The November 2002 eruption at Piton de la Fournaise volcano, La Réunion Island: ground deformation, seismicity, and pit crater collapse

Research paper by Marc-Antoine Longpré, Thomas Staudacher, John Stix

Indexed on: 13 Sep '06Published on: 13 Sep '06Published in: Bulletin of Volcanology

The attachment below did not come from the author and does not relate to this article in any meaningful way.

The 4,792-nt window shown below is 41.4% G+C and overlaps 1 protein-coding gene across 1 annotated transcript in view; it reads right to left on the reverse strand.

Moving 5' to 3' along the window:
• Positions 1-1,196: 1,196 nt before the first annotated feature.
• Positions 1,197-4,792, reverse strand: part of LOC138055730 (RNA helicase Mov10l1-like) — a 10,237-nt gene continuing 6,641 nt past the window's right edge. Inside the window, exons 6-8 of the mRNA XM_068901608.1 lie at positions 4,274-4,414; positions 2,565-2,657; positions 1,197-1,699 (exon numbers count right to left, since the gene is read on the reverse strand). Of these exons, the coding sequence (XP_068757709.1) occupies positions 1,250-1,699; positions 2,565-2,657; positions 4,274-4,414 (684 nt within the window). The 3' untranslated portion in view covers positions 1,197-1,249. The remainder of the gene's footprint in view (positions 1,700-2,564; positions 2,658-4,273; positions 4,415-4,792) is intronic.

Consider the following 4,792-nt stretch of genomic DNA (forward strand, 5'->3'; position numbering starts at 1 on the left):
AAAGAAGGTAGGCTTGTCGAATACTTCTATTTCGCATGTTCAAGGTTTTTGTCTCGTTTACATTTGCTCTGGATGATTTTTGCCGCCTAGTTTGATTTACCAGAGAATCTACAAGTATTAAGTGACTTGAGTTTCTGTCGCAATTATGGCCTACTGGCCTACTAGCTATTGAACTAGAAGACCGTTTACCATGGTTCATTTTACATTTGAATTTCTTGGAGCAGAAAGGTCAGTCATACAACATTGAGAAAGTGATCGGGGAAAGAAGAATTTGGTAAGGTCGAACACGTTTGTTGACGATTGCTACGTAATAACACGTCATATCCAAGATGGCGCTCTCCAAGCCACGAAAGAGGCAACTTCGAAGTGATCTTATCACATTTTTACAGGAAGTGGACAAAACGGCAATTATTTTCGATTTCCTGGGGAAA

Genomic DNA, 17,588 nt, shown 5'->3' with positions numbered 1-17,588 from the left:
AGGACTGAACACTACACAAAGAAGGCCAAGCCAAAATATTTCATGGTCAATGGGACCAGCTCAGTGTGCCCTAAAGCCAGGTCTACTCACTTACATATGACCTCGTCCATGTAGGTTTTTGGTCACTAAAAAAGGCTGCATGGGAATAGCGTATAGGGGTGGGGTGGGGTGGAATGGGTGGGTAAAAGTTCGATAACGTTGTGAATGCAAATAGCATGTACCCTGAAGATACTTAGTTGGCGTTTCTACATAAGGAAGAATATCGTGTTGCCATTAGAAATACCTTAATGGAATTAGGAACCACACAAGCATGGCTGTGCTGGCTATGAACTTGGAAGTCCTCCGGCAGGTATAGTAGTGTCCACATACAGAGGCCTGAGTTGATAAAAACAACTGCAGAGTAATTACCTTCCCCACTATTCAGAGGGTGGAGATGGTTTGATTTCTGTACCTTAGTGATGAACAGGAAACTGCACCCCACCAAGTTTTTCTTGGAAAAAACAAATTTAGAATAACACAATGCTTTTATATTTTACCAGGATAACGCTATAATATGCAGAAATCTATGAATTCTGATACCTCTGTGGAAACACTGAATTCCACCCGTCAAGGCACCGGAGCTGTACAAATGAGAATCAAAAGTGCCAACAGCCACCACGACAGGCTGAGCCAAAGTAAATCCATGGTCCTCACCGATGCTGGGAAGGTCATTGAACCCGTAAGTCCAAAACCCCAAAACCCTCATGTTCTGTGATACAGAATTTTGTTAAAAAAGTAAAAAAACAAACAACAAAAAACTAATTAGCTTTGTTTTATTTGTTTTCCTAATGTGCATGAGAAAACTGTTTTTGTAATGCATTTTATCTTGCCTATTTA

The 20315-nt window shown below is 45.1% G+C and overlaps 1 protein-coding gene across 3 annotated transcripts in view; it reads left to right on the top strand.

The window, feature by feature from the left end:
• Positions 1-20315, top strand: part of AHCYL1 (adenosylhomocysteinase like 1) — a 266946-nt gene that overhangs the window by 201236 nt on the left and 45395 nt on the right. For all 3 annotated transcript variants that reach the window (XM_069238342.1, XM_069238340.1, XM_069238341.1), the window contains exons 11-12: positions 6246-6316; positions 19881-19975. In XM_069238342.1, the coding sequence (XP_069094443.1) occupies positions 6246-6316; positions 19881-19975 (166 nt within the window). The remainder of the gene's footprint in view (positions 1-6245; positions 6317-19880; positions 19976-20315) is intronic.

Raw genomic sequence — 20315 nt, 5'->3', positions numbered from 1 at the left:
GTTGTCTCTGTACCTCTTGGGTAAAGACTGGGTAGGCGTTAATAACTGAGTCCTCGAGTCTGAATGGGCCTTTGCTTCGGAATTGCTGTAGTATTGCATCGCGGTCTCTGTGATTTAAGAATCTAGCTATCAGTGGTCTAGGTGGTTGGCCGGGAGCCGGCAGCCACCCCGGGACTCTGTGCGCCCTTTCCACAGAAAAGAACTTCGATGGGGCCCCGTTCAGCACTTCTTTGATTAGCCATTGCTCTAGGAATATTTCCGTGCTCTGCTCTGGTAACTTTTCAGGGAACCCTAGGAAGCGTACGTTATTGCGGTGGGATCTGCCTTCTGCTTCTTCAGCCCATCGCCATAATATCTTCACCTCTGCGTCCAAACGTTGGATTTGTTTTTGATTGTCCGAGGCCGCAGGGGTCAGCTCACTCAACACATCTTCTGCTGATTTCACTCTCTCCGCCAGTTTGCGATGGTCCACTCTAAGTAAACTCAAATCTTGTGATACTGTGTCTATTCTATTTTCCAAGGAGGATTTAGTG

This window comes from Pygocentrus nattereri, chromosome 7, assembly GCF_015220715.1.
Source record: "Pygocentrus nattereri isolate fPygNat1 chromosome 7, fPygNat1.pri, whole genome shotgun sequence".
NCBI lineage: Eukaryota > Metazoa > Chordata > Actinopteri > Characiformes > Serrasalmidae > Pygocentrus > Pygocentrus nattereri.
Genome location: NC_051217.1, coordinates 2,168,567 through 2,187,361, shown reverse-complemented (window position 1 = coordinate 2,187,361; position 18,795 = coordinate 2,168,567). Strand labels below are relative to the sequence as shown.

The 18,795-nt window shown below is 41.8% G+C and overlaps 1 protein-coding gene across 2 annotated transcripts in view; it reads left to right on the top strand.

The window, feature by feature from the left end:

An eruption on the eastern flank of Piton de la Fournaise volcano started on 16 November, 2002 after 10 months of quiescence. After a relatively constant level of activity during the first 13 days of the eruption, lava discharge, volcanic tremor and seismicity increased from 29 November to 3 December. Lava effusion suddenly ceased on 3 December while shallow earthquakes beneath the Dolomieu summit crater were still recorded at a rate of about one per minute. This unusual activity continued and increased in intensity over the next three weeks, ending with the formation of a pit crater within Dolomieu. Based on ground deformation, measured by rapid-static and continuous GPS and an extensometer, seismic data, and lava effusion patterns, the eruptive period is divided into five stages: 1) slow summit inflation and sporadic seismicity; 2) rapid summit inflation and a short seismic crisis; 3) rapid flank inflation, onset of summit deflation, sporadic seismicity, accompanied by stable effusion; 4) flank inflation, coupled with summit deflation, intense seismicity, and increased lava effusion; and finally 5) little deflation, intense shallow seismicity, and the end of lava effusion. We propose a model in which the pre-intrusive inflation of Stage 1 in the months preceding the eruption was caused by a magma body located near sea level. The magma reservoir was the source of an intrusion rising under the summit during Stage 2. In Stage 3, the magma ponded at a shallow level in the edifice while the lateral injection of a radial dike reached the surface on the eastern flank of the basaltic volcano, causing lava effusion. Pressure decrease in the magmatic plumbing system followed, resulting in upward migration of a collapse front, forming a subterranean column of debris by faulting and stoping. This caused intense shallow seismicity, increase in discharge of lava and volcanic tremor at the lateral vent in Stage 4 and, eventually the formation of a pit crater in Stage 5.